The new “North Carolina lottery”:http://lottery.nc.gov/ is now up and running. Signed into law in August 2005, convenience stores are now selling tickets as evidenced by the mass erecting of “Play Here: The NC Education Lottery” signs.

This blog post is in honor of the occasion. In my college introduction to probability class (not the basic intro to statistics, but the intro class that kicks off the undergraduate decision sciences concentration requirements), we had the following lottery problem:

bq. Assuming a probability of 1 in 10^{-6} to win the lottery, what is the minimum number of entries required to guarantee a 50% chance (probability of 1/2) of winning? (Assume entries are independent.)

If you are frightened of statistics, go ahead and skip to the “answer”:#answer.

Of course, independent, binary outcome trials requires the use of the “binomial distribution”:http://en.wikipedia.org/wiki/Binomial_distribution, which has as its parameters number of trials (n) and probability (p), which in this case is 0.000001. Rephrased in probabilistic terms, the question is what is the n for which a Binomial(n,0.000001) distributed random variable has at least a 1/2 probability of being at least 1. Or, in symbols, find n such that Pr{X>=1} given that X is distributed Bin(n,0.000001).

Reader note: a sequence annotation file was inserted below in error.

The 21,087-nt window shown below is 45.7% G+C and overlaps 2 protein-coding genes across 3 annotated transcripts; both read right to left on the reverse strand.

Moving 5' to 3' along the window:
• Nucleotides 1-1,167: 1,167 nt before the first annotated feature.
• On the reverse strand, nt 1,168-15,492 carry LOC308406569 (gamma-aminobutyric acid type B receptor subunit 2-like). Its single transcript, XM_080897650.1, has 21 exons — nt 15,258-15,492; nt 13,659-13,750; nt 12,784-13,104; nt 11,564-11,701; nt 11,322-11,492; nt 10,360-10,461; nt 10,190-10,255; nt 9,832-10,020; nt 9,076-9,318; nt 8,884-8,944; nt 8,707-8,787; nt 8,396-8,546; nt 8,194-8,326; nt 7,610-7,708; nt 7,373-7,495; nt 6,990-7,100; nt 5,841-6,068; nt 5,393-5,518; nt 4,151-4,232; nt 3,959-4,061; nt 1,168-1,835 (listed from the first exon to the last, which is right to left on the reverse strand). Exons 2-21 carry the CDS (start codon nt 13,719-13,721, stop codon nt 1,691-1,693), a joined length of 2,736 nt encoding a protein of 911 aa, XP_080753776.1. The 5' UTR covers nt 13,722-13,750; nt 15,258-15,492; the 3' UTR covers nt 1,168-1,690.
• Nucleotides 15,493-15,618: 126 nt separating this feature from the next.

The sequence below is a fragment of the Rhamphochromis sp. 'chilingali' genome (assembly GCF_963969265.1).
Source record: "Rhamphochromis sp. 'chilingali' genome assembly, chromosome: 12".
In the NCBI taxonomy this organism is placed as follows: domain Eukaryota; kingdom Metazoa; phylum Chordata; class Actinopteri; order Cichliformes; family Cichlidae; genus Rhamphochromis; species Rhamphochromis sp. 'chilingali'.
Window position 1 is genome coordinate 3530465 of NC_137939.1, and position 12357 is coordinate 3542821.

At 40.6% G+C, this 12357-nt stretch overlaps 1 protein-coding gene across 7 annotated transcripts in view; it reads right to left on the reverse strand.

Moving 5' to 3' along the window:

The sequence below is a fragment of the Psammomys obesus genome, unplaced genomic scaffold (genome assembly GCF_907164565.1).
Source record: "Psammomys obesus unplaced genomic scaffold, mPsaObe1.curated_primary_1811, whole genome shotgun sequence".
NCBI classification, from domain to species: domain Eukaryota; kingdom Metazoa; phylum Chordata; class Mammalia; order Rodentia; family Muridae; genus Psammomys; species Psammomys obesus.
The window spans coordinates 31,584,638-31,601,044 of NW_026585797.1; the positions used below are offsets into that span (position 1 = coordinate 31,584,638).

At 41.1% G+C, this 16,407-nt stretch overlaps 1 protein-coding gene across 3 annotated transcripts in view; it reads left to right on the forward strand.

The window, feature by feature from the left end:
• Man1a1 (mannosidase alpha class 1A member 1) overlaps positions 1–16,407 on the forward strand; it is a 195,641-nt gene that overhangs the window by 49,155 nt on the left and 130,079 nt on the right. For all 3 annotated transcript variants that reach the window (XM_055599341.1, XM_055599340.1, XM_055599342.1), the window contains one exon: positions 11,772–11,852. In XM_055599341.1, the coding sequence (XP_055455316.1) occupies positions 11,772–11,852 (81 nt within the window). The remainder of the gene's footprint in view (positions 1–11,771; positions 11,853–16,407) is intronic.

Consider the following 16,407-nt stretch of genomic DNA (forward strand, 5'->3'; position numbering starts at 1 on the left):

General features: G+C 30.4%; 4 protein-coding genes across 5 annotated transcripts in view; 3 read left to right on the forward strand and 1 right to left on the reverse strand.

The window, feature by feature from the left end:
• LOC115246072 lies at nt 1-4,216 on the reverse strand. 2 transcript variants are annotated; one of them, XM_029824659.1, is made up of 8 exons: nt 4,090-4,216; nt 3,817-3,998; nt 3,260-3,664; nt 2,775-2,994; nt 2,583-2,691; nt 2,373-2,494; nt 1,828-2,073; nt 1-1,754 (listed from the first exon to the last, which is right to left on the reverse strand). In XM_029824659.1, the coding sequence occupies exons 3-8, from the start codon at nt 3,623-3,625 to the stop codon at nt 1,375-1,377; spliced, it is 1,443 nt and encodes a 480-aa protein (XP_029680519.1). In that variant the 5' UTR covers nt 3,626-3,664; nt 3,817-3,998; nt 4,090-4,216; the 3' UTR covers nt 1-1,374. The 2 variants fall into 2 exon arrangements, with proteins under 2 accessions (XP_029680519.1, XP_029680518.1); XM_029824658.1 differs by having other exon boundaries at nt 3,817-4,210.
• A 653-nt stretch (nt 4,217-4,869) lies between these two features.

If you followed the “link”:http://en.wikipedia.org/wiki/Binomial_distribution, you would have seen the probability mass function of Pr{X=x} = n!/(x!(n-x)!)*0.000001^{x}*0.999999^{n-x} for X~Bin(n,0.000001) (~ reads “is distributed as” ). You’d have to add this up for x=1 to n to find Pr{X≥1}, which is a real pain. However, there is an easier way: Pr{X≥1}=1-Pr{X=0} = 1-n!/(0!(n-0)!)*0.000001^{0}*0.999999^{n-0} = 1-0.999999^{n}.

So now, the problem reads find n for which 1-0.999999^{n}≥0.5, or, 0.999999^{n}≤0.5. The answer is n≥ln(0.5)/ln(0.999999), or 693,147.

p(answer). If all lotteries were independent and had a 1 in a million chance of winning, you would have to enter 693,147 lotteries to have a 50% chance of winning at least once. When I first saw this problem, I guessed 500,000.

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